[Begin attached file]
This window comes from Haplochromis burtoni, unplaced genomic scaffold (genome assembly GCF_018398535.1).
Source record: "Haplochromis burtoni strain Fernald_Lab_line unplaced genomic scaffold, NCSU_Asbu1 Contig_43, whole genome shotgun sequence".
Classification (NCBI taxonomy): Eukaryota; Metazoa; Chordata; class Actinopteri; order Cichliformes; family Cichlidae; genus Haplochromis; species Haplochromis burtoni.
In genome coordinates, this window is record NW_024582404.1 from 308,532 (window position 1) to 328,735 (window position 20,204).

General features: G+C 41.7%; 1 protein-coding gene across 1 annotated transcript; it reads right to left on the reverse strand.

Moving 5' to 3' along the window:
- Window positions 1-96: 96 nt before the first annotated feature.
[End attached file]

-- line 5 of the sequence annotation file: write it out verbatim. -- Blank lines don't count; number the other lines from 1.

General features: G+C 41.7%; 1 protein-coding gene across 1 annotated transcript; it reads right to left on the reverse strand.